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Antipsychotics

Open AccessPublished:April 08, 2011DOI:https://doi.org/10.1016/j.jpainsymman.2011.03.002
      Therapeutic Reviews aim to provide essential independent information for health professionals about drugs used in palliative and hospice care. Additional content is available on www.palliativedrugs.com. Country-specific books (Hospice and Palliative Care Formulary USA, and Palliative Care Formulary, British and Canadian editions) are also available and can be ordered from www.palliativebooks.com. The series editors welcome feedback on the articles ( [email protected] ).

      Abbreviations/Key

      5HT2A, 5HT2C, 5HT3
      5 Hydroxytryptamine-2A, -2C and -3 receptors
      α1, α2
      Alpha-1 and -2 receptors
      AChM
      Anticholinergic (muscaric) receptor
      CYP
      Cytochrome P450
      D2
      Dopamine-2 receptor
      H1
      Histamine-1 receptor
      PO
      Per os, by mouth
      RCT
      Randomized controlled trial
      SC
      Subcutaneous
      SSRI
      Selective serotonin reuptake inhibitor
      Indications: Licensed indications vary between products; consult the manufacturer’s Product Insert for details. Uses include acute psychotic symptoms, mania and bipolar disorders, schizophrenia, agitation, delirium, nausea and vomiting, intractable hiccup, treatment-resistant depression.
      • Mahmoud R.A.
      • Pandina G.J.
      • Turkoz I.
      • et al.
      Risperidone for treatment-refractory major depressive disorder: a randomized trial.

      Neurophysiology of Dopamine

      Dopamine has a central role in arousal, motivation, attention, the extrapyramidal motor system and other pathways (Table 1). Although the exact etiology is uncertain, dopamine dysregulation plays a role in a number of symptoms, e.g., nausea, hallucinations, and dopamine antagonist drugs such as antipsychotics can help palliate these. An appreciation of the neurophysiology of dopamine facilitates a fuller understanding of the numerous therapeutic uses and undesirable effects of antipsychotics.
      Table 1Dopaminergic Pathways
      PathwayFunctionSymptoms of Dysregulation
      Mesolimbic

      Midbrain reticular formation → limbic cortex
      Pleasure, motivation and reward
      Both the mesolimbic and thalamic dopamine pathways affect thalamic sensory gating. Mesolimbic dysregulation is best characterized in the formation of “positive” psychotic symptoms (see text).
      ↑Dopamine: “positive” symptoms of psychosis (delusions, hallucinations)
      Mesocortical system

      Midbrain reticular formation → prefrontal cortex
      Affect, executive function, concentration↓Dopamine: depression; “negative” symptoms of psychosis (apathy, anhedonia and cognitive blunting)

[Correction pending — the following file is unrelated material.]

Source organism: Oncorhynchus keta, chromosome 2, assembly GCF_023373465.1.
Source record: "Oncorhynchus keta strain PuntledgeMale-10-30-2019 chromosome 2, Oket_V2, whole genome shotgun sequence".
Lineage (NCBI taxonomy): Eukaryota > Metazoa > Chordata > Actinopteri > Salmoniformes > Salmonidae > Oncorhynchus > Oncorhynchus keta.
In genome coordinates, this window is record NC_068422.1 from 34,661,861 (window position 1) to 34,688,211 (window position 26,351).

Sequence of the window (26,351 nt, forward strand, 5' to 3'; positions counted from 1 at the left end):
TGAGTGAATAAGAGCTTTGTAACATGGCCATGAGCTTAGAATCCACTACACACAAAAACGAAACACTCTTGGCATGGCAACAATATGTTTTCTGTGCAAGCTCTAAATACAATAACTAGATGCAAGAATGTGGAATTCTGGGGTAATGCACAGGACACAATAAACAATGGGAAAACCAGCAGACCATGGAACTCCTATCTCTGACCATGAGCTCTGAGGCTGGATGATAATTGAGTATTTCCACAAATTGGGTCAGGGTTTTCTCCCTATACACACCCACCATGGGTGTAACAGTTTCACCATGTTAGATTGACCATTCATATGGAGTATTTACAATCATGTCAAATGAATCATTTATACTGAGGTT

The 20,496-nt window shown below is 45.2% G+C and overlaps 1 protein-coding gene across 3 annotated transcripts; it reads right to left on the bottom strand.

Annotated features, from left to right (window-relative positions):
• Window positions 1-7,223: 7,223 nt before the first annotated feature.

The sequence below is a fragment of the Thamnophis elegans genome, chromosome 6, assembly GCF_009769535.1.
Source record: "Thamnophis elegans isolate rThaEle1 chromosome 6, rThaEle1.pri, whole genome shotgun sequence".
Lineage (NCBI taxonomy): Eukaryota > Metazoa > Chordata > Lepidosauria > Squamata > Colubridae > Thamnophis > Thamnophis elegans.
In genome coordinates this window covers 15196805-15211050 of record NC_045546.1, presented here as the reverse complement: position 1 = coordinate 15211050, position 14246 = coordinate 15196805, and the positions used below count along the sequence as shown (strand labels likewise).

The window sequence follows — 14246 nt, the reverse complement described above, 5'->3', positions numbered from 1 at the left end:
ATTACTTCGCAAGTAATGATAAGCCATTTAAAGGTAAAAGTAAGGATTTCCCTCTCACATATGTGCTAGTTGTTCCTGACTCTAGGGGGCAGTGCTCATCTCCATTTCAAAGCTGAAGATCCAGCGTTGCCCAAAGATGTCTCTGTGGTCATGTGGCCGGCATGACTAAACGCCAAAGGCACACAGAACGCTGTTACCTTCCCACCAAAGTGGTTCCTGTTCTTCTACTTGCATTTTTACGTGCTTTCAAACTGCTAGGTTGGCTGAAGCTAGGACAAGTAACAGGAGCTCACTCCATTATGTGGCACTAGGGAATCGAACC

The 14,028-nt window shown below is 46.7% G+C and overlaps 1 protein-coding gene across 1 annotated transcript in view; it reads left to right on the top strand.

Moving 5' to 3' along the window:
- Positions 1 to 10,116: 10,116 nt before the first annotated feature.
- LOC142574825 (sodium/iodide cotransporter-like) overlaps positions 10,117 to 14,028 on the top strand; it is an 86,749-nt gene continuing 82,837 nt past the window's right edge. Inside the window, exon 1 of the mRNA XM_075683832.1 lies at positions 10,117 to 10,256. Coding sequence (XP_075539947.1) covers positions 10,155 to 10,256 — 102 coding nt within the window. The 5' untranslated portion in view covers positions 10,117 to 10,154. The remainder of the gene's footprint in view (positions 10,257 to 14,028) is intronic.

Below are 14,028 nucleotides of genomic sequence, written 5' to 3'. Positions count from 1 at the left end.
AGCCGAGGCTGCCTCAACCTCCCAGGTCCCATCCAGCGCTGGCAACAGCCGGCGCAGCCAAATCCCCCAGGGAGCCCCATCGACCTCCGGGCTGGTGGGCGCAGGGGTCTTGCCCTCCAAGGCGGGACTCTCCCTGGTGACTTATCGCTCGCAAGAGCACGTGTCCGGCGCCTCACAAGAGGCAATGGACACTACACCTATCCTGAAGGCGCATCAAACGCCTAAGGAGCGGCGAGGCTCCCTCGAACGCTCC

Nigrostriatal system

      Substantia nigra → corpus striatum
      Extrapyramidal motor system↓Dopamine: Parkinson’s disease, drug-induced parkinsonism, akathisia, dystonia, restless legs

      ↑Dopamine: dyskinesia
      Tuberoinfundibular systemDopaminergic inhibition of prolactin secretion↓Dopamine: hyperprolactinemia
      Thalamic dopamine pathway
      Both the mesolimbic and thalamic dopamine pathways affect thalamic sensory gating. Mesolimbic dysregulation is best characterized in the formation of “positive” psychotic symptoms (see text).


      Multiple origins → thalamus
      Sleep and arousal through sensory gating
      Area postremaEmetogenesis↑Dopamine: nausea and vomiting
      a Both the mesolimbic and thalamic dopamine pathways affect thalamic sensory gating. Mesolimbic dysregulation is best characterized in the formation of “positive” psychotic symptoms (see text).
      Psychotic symptoms arise from opposing dopamine imbalances:
      • “positive” symptoms (delusions and hallucinations) result from dopamine excess in the mesolimbic system
      • “negative” symptoms (apathy, anhedonia and cognitive blunting) result from dopamine deficit in the mesocortical system.
      Arousal, motivation and attention are regulated by a two-way loop between the prefrontal/limbic cortex and the thalamus. The prefrontal/limbic cortex identifies situations requiring attention and the thalamus is directed to allow relevant information to pass through to the cerebral cortex while filtering out the rest. This thalamic sensory filter is formed by GABAergic neurons, which are switched off by dopamine to allow salient information through. In psychosis, dopamine overactivity leads to excessive information throughput, resulting in hallucinations and delusions (the “salience hypothesis”). D2 antagonist antipsychotics help to correct this overactivity, and improve these symptoms.
      • Stahl S.M.
      Antipsychotic agents.
      • Boutrel B.
      • Koob G.F.
      What keeps us awake: the neuropharmacology of stimulants and wakefulness-promoting medications.
      • Alves Fda S.
      • Figee M.
      • Vamelsvoort T.
      • Veltman D.
      • de Haan L.
      The revised dopamine hypothesis of schizophrenia: evidence from pharmacological MRI studies with atypical antipsychotic medication.
      • Stahl S.M.
      Psychosis and schizophrenia.
      Conversely, D2 antagonists augment dopaminergic underactivity in the mesocortical system, leading to, or exacerbating, “negative” symptoms.
      • Stahl S.M.
      Antipsychotic agents.
      • Alves Fda S.
      • Figee M.
      • Vamelsvoort T.